AUSTRALIA: Sydney Metro has exercised an option on the Northwest Rapid Transit consortium’s Operations, Trains & Systems concession to cover the line’s second phase.

In 2014 the consortium of MTR Corp, John Holland, CPB Contractors, UGL Rail and Plenary Group was awarded a PPP concession covering the first phase of the driverless metro, which entered service in May this year. The option is worth A$1·7bn for rolling stock and core railway systems, and a further A$2bn for operations and maintenance of the extended line to 2034.

Alstom is to supply a further 23 six-car driverless Metropolis trainsets from its Sri City factory in India, in addition to the 22 that it supplied for the initial phase, as well as Urbalis 400 CBTC signalling. Thales signed is supplying control and communications systems under a A$250m contract signed with MTR Corp.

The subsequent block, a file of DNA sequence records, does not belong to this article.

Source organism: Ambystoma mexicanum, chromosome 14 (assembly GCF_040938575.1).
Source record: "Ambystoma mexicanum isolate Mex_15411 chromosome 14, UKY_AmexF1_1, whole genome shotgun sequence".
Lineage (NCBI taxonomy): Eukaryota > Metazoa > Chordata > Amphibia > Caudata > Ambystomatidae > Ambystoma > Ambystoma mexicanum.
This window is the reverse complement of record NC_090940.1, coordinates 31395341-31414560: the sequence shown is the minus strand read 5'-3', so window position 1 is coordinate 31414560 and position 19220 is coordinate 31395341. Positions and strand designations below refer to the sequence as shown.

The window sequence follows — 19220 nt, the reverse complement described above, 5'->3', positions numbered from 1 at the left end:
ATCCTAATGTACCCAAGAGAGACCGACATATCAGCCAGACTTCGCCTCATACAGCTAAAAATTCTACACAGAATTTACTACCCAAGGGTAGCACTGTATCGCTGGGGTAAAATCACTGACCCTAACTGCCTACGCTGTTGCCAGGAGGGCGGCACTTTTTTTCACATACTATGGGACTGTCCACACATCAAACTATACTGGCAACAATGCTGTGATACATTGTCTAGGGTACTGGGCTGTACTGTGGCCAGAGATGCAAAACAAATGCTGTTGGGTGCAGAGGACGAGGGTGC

Plenary has refinanced the Sydney Metro Northwest PPP and raised new debt and equity to finance the Sydney Metro City and Southwest PPP. Bank debt is being provided by ANZ, Crédit Agricole CIB, HSBC, ING, Intesa Sanpaolo, KfW, Mizuho, MUFG, NAB, OCBC, SMBC, UOB and Westpac. Equity financing comes from MTR (27·55%), Caisse de dépôt et placement du Québec (24·9%), Marubeni (20%), Plenary (17·55%) and Pacific Partnerships (10%).

The City & Southwest extension from Chatswood to Bankstown will add 15 km of new alignment with seven stations through the city centre and convert 13 km of existing heavy railway to metro standards, with 11 stations. The existing Rouse Hill depot will be expanded and a second depot is to be built at Sydenham.

Once the second stage opens in 2024, the Sydney metro would serve a 66 km route between Rouse Hill in the north and Bankstown in the south with 31 stations.